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    Location:
    Somewhere in my own mind
    

    I appreciate you calling me out on this as I think this highlights the downside of trying to add a quick review as soon as you put a book down. When I finished I felt like there were so many unanswered questions, but contemplating it after I felt a lot more closure and should've updated my post.
     
  15. EnglishGent

    EnglishGent Senior member

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    Location:
    Somewhere in my own mind
    11/50 Edge of Eternity - Ken Follett

    Cold war/civil rights conclusion to this triglogy. Honestly by the time I put this down I was happy the trilogy was over.
     
  16. LonerMatt

    LonerMatt Senior member

    Messages:
    2,312
    Joined:
    Nov 2, 2012
    Location:
    Melbourne, Australia
    1. A Wrong Turn at the Office on Unmade Lists
    2. Acceptance
    3. Shipbreaker
    4. Winter's Bone
    5. Dhmara Bums
    6. Istanbul
    7. On the Trail of Genghis Khan
    8. Holy Bible
    9. The Boat
    10. Collected Stories
    11. Lost and Found
    12. Blind Willow, Sleeping woman
    13. White Noise
    14. Clariel
    15. Off the Rails
    16. Sabriel
    17 Hitler's Daughter
    18. Quack this Way
    19. Grapes of Wrath
    20. Every Man in this Village is a Liar
    21. The Twelve Fingered Boy
    22. Riders of the Purple Sage
    23. The Sheltering Sky
    24. How to Travel the World for Free

    24. How to Travel the World for Free

    Journalist Michael Wigge sets out from Berlin and travels to Antartica with $0 in pocket and no credit card. He makes his way through several continents by creatively asking for help, making money in odd ways (pillow fights, butlering) and straight out hitch-hiking and begging. A lot of this was interesting, but the novel lacks detail or reflection. It reads like a series of events, rather than an evolving and complex journey (which it must have been).

    Compared to some of the other travel writing (Tim Cope's) that I've loved this year, this felt like a long article, which was OK, but ultimately undeveloped. The 'lessons' learned are cliched and predictable and I was left a tad bored.
     
  17. LonerMatt

    LonerMatt Senior member

    Messages:
    2,312
    Joined:
    Nov 2, 2012
    Location:
    Melbourne, Australia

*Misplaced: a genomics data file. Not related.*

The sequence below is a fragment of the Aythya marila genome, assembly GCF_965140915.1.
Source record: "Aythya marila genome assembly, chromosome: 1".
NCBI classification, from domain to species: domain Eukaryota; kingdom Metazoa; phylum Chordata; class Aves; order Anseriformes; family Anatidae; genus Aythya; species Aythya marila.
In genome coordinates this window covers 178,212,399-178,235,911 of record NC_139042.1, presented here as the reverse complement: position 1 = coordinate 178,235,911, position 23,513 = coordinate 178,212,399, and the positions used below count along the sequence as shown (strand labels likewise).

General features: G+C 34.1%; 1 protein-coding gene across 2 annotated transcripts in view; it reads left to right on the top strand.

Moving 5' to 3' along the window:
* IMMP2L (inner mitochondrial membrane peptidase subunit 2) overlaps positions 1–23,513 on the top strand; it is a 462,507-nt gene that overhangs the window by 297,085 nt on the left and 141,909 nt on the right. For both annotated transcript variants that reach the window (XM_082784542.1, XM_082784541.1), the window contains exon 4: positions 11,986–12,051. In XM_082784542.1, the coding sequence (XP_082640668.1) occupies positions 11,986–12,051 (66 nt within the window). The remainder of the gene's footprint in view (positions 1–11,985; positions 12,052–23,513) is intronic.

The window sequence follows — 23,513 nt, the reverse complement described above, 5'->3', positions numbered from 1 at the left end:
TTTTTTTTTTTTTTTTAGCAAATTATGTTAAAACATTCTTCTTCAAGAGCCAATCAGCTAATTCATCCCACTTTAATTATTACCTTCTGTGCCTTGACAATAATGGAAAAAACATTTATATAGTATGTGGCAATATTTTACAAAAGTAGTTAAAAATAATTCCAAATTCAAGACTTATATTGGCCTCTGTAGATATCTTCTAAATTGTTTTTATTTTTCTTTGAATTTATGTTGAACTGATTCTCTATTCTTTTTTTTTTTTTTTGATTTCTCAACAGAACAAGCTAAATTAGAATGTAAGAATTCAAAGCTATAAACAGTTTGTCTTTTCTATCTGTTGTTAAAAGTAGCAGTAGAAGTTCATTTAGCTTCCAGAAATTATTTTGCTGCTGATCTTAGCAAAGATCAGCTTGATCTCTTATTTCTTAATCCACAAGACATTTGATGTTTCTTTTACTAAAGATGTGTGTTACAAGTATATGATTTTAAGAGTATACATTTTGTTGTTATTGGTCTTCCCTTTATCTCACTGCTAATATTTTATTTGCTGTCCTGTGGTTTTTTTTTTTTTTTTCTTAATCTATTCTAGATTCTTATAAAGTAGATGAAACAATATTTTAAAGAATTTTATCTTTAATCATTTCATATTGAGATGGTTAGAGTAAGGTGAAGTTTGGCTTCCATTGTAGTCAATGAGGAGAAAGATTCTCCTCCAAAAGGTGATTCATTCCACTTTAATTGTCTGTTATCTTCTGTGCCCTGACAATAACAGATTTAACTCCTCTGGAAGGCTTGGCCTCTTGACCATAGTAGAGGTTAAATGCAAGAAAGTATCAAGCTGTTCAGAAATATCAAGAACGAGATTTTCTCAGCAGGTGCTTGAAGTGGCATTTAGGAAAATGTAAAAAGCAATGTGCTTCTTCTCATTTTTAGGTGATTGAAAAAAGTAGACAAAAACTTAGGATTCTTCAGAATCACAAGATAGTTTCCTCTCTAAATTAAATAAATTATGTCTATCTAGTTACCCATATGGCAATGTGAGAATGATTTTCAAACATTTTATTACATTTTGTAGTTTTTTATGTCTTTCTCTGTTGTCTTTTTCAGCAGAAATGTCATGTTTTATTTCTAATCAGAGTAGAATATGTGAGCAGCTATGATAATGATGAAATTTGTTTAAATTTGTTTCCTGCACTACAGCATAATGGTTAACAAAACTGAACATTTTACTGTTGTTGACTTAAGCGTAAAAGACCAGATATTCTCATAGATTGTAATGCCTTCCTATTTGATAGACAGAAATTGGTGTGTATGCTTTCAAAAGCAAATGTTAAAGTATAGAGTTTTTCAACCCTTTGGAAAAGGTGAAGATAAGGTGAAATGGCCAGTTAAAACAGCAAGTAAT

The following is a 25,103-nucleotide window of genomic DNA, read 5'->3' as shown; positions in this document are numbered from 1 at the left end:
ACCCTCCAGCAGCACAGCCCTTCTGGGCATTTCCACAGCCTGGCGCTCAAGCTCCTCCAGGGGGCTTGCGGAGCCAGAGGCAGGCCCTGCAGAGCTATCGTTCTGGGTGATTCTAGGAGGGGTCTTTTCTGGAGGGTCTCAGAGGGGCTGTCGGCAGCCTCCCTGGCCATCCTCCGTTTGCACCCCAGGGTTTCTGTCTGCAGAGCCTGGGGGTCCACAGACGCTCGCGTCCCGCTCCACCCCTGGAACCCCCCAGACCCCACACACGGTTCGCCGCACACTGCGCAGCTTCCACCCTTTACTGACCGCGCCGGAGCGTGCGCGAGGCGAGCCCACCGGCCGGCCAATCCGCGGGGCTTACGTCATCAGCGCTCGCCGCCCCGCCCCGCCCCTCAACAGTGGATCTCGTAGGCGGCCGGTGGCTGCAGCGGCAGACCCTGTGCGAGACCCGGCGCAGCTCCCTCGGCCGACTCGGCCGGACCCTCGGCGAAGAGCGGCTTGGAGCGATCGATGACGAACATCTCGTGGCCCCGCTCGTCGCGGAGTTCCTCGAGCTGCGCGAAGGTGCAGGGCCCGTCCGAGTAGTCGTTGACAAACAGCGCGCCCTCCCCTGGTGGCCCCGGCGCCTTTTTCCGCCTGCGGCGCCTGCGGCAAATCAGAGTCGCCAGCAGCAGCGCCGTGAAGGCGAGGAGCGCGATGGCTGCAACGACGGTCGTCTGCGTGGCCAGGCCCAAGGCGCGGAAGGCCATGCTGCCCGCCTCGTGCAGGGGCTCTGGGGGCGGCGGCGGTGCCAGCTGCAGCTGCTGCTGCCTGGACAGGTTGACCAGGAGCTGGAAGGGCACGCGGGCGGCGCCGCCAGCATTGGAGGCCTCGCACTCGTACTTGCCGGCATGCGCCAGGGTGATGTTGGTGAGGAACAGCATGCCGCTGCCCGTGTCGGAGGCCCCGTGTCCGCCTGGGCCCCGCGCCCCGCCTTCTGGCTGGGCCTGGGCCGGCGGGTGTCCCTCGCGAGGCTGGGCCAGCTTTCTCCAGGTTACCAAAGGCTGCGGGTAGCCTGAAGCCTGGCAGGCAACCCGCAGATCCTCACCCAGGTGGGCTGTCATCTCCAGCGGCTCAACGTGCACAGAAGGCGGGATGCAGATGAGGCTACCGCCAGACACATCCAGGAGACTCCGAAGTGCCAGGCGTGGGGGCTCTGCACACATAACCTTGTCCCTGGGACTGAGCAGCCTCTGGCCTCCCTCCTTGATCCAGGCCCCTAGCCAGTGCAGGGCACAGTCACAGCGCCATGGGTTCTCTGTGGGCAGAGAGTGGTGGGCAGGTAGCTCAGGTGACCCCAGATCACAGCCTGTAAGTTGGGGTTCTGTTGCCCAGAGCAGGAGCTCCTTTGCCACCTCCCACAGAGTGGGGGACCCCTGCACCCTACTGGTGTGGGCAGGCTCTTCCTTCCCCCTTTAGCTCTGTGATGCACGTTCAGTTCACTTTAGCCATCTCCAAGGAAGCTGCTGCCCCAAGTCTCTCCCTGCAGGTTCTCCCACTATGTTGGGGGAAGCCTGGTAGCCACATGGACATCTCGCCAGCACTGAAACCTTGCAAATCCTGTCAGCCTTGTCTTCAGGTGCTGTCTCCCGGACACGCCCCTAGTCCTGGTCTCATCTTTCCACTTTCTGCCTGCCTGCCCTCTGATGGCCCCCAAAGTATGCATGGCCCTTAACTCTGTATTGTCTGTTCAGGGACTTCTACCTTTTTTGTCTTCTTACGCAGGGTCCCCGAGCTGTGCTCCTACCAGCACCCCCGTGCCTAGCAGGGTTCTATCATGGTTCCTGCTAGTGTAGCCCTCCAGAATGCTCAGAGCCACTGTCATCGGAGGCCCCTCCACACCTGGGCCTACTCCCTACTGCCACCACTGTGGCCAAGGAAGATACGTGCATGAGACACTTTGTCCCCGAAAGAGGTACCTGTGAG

1. A Wrong Turn at the Office on Unmade Lists
    2. Acceptance
    3. Shipbreaker
    4. Winter's Bone
    5. Dhmara Bums
    6. Istanbul
    7. On the Trail of Genghis Khan
    8. Holy Bible
    9. The Boat
    10. Collected Stories
    11. Lost and Found
    12. Blind Willow, Sleeping woman
    13. White Noise
    14. Clariel
    15. Off the Rails
    16. Sabriel
    17 Hitler's Daughter
    18. Quack this Way
    19. Grapes of Wrath
    20. Every Man in this Village is a Liar
    21. The Twelve Fingered Boy
    22. Riders of the Purple Sage
    23. The Sheltering Sky
    24. How to Travel the World for Free
    25. Deliverance

    25. Deliverance

    Four friends travel into the wilderness on a weekend trip and everything goes wrong. While this story is somewhat predictable, the quality and pace of writing really sets it apart from other stories of bad weekends, and disaster. The main character is both insightful and reflective, and does a brilliant job exploring the personalities of his companions and friends. As the actions forces changes in dynamics between the characters the strength of Jame Dickey's writing becomes clear: he writes with subtlety and precision, often allowing for actions to speak clearly instead of narration. The pacing is masterfully slow and directed - for events spanning 2-3 days the novel feels drawn out in all the right places and succinct in all the dull parts.

    The plot was nothing special, but I really did enjoy this novel.
     
  18. noob in 89

    noob in 89 Senior member

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    Whoah, synchronicity: I started James Dickey's Collected today (an impulse buy; I had never even heard of him), and his poetry is really fantastic. Then Amazon blew my mind just now with the revelation that its that James Dickey, the Deliverance guy. I still can't quite see it...but it sounds like I should check out the novel as well.

    @xander-horst: Sorry for the late reply, but as others have said, I definitely feel you'd get something out of the Jaynes book. He's a tremendous prose writer, with a novelist's sensibility, and his theory travels down so many exciting different paths, there is surely something there to intrigue you, even you don't buy wholesale his ideas of how consciousness began much later than we thought.
     
    1 person likes this.
  19. Steve B.

    Steve B. Senior member

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    San Antonio
    27. If This Is a Man Primo Levi 1960

    [COLOR=FF00AA]LIST[/COLOR]

    An Italian Jew in a German labor camp near Auschwitz. Excellent prose- (obviously) depressing topic. For this reason I wouldn't recommend it.
     
  20. California Dreamer

    California Dreamer Senior member

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    Melbourne
    

    Still on my reading list. Some books should be read, even if not a barrel of laughs.